Dealing with pension interests on Divorce in Scotland - update from The Supreme Court
A new Supreme Court decision will have a significant impact on the thorny issue of apportioning pension interests when dividing matrimonial property in the event of divorce or separation.
Pension interests can, collectively, be the highest valued assets that someone owns and a failure to identify pension interests or to correctly apportion a pension value may have drastic long term implications for either spouse on divorce.
The outcome of this decision essentially provides that the Cash Equivalent Transfer Value (CETV) of an individual’s pension shall be taken at the relevant date (the date of separation or a divorce action being served) irrespective of the type of member the individual may have been during the period of marriage.
Rather than being able to calculate the value of the pension looking at active membership only, parties will now be required to rely upon the Courts to use their flexibility and discretion, hoping that they acknowledge that significant proportions of a pension valuation may have accrued from contributions made pre-marriage.
The difficultly in relying on Special Circumstance arguments provides uncertainty as there is a significant amount of discretion that the court has in assessing such claims.
Following my previous article on pension sharing on divorce in Scotland in June 2016, the McDonald v Newton or McDonald case reached the Supreme Court on 11 May 2017 after being appealed by Mrs McDonald from the Inner House of the Court of Session.
The Supreme Court’s judgement was issued on 26 July 2017. This case is of significant importance to separating spouses/civil partners where pension interests are to be addressed on divorce/dissolution, but also to legal practitioners, the courts, pension providers and actuaries.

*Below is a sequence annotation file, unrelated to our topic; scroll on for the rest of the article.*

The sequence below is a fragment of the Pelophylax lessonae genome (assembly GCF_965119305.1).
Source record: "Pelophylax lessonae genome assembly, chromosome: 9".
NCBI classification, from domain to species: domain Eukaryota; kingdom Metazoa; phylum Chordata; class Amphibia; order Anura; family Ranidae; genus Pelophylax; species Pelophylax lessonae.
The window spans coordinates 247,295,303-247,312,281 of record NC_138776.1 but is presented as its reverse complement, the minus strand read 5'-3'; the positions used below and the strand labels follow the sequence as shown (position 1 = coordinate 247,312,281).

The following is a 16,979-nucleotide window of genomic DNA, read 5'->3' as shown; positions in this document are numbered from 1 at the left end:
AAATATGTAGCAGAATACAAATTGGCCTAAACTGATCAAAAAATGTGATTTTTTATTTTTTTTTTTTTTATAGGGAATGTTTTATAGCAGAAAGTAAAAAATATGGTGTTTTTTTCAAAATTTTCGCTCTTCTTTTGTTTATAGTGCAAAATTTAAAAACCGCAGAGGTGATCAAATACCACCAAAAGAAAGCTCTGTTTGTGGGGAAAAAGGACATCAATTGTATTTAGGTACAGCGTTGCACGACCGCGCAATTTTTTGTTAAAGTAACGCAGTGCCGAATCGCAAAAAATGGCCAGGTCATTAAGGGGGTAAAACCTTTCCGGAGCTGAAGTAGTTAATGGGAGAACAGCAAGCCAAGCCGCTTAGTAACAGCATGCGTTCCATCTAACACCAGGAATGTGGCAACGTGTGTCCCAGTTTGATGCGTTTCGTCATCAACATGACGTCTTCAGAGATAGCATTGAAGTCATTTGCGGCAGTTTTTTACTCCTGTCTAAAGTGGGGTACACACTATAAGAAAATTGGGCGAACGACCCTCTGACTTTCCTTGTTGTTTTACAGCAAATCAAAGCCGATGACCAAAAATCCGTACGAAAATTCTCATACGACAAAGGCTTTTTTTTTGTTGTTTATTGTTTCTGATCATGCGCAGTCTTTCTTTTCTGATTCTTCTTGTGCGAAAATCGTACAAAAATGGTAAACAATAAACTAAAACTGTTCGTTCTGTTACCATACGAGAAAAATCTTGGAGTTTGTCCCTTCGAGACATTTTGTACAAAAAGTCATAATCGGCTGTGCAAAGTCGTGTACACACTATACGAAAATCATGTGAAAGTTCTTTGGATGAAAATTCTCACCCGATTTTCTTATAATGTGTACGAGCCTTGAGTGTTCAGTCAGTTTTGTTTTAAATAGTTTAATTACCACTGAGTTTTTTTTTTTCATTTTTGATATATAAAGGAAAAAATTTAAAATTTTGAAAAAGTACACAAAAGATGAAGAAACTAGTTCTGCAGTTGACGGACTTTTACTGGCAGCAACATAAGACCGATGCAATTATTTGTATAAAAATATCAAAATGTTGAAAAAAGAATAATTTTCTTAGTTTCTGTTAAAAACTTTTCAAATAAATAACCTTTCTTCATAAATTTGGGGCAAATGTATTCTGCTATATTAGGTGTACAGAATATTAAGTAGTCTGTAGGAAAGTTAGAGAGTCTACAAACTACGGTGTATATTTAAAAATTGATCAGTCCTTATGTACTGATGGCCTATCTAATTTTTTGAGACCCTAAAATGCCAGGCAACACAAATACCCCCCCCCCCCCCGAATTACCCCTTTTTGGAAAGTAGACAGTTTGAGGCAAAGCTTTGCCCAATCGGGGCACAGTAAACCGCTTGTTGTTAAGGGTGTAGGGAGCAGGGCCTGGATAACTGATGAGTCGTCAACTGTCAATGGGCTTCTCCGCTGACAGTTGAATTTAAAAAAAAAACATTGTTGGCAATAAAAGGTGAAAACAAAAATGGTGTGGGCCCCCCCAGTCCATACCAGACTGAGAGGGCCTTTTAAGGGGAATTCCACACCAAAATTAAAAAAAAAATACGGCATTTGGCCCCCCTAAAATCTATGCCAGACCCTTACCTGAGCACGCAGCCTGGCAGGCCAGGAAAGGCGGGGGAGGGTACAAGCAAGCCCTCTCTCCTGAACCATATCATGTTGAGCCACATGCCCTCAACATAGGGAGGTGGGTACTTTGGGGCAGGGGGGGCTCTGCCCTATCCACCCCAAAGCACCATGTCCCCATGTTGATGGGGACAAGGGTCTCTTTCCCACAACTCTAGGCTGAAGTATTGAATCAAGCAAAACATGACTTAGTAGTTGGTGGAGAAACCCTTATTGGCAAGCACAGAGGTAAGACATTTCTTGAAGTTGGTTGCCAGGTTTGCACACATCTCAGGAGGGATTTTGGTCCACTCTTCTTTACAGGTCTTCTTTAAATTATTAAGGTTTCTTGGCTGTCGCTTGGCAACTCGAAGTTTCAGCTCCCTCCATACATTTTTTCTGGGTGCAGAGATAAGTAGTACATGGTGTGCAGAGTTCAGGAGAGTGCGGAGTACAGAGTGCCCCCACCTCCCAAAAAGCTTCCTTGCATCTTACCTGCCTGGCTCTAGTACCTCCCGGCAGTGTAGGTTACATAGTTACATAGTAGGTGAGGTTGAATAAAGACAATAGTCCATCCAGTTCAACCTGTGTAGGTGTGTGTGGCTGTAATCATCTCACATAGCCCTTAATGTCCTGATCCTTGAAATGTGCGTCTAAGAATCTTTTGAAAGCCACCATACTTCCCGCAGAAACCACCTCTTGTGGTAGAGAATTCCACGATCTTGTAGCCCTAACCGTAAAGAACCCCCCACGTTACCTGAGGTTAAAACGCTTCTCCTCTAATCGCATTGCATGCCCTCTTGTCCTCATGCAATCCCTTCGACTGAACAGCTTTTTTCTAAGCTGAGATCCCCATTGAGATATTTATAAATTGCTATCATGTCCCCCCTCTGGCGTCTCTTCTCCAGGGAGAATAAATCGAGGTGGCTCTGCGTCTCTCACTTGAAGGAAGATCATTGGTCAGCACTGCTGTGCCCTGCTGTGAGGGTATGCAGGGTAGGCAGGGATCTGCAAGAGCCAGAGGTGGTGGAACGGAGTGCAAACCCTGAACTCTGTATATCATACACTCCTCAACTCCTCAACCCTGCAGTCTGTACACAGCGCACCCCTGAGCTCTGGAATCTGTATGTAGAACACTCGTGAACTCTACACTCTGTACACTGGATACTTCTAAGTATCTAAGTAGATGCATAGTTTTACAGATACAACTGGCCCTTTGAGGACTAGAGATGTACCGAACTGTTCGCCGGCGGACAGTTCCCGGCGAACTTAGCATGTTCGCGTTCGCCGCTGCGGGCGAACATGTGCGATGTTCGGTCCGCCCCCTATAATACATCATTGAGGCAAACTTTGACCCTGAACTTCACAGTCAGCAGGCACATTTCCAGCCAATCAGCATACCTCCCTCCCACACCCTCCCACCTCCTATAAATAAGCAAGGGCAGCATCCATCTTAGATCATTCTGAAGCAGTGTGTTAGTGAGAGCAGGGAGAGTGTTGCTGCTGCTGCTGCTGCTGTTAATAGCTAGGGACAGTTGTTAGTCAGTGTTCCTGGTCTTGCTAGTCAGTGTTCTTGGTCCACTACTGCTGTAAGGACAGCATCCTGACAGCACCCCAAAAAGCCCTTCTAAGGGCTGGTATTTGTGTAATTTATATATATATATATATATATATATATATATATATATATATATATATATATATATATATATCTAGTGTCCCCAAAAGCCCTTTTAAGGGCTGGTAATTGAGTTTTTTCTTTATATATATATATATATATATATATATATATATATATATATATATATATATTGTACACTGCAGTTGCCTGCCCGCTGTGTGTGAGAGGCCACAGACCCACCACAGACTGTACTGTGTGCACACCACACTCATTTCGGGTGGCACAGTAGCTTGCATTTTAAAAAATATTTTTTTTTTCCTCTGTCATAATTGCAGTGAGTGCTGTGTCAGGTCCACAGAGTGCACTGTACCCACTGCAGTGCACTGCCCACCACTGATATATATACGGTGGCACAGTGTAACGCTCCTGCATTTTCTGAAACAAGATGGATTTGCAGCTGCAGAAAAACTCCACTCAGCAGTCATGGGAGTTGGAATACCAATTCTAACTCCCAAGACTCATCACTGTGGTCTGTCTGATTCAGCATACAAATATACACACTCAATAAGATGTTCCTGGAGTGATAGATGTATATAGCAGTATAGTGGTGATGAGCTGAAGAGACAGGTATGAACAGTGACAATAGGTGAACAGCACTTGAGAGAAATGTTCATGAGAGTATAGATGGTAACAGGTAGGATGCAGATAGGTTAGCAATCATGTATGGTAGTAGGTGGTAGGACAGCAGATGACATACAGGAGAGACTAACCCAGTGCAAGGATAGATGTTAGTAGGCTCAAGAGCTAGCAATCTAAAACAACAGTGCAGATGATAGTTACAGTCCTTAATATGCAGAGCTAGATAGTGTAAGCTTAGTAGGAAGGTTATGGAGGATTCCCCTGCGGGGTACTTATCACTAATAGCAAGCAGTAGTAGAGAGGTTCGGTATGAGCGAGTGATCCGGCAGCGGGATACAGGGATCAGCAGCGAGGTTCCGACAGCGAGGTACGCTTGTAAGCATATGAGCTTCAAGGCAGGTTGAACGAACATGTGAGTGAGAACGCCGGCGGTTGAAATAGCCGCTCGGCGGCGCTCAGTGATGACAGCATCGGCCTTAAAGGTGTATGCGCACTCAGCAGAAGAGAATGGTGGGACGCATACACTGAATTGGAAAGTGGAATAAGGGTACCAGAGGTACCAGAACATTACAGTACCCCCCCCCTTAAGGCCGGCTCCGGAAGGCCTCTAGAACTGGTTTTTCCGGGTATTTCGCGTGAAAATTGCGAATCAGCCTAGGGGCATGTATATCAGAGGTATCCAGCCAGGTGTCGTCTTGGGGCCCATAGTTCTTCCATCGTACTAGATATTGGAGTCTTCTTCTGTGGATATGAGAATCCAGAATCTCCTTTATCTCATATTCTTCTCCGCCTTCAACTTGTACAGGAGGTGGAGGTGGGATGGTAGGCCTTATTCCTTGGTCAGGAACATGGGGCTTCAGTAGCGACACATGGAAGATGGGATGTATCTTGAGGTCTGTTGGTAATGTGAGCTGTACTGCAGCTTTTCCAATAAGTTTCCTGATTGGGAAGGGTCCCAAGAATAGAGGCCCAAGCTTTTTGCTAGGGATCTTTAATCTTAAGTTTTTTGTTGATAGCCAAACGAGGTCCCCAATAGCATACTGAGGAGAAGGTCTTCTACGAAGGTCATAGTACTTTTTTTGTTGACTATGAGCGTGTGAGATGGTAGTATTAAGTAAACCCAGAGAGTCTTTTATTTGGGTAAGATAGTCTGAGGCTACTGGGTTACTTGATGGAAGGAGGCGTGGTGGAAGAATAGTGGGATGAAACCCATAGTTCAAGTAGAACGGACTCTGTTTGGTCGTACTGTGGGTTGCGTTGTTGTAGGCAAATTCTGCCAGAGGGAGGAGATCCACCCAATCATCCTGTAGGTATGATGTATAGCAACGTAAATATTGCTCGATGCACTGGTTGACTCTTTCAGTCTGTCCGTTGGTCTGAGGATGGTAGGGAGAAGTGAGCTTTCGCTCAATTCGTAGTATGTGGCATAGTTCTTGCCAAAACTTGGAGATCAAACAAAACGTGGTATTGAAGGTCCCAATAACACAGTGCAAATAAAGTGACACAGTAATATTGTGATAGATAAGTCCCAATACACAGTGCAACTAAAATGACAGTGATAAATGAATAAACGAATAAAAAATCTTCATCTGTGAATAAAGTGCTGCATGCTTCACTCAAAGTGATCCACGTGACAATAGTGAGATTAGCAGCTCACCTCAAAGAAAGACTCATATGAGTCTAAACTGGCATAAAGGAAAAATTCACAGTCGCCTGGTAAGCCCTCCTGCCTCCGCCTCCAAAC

The Role of the Supreme Court
The Supreme Court plays a vital role in the development of law in the United Kingdom in addition to being the final court of appeal for all civil cases in the UK. The Supreme Court hears appeals from the Court of Session in Scotland. The decisions of the Supreme Court set precedents for similar cases thereafter UK wide.
The case is one of divorce whereby Mr McDonald raised the divorce against his wife; however Mrs McDonald sought a Pension Sharing Order in terms of husband’s pension. The main point of contention between the parties which resulted in the case making its way to the Supreme Court was the statutory interpretation of the law in Scotland on financial provision on divorce and dealing with pension valuations.
By way of background, Mr McDonald worked as a miner for British Coal. He joined the British Coal Staff Superannuation Scheme on 11 December 1978 and began contributing to his occupational pension. He married his wife over seven years later on 22 March 1985. Shortly after their marriage, Mr McDonald suffered an injury to his left leg and was unable to continue working as a miner. He stopped contributing to his pension on 10 August 1985. This was around 4½ months after their marriage. In total, Mr McDonald had contributed to his pension for around 7 years’ pre marriage and just over 4½ months during marriage. The parties separated on 25 September 2010. At the date of separation, the Cash Equivalent Transfer Value (CETV) of Mr McDonald’s pension was £172,748.38. The value at the date of marriage was £34,014.38 and £44,016.38 when he retired and ceased contributing to the pension.
The case was initially heard in the Sheriff Court who found in favour of Mr McDonald on 12 December 2013. The case was then appealed to the Inner House of the Court of Session on 11 August 2015 who determined by majority (2 out of 3) that a purposive approach to the legislation should be applied and again found in favour of Mr McDonald. Mrs McDonald then appealed to the Supreme Court.
The parties’ opposing positions
Mr McDonald argued that for divorce purposes, the value of his pension to be included within matrimonial property should be restricted to the period of marriage during which he was actively contributing to his pension policy only (being approximately 4½ months). On this basis, the value of his pension to be included would be apportioned to the 4½ month period and equated to £10,002.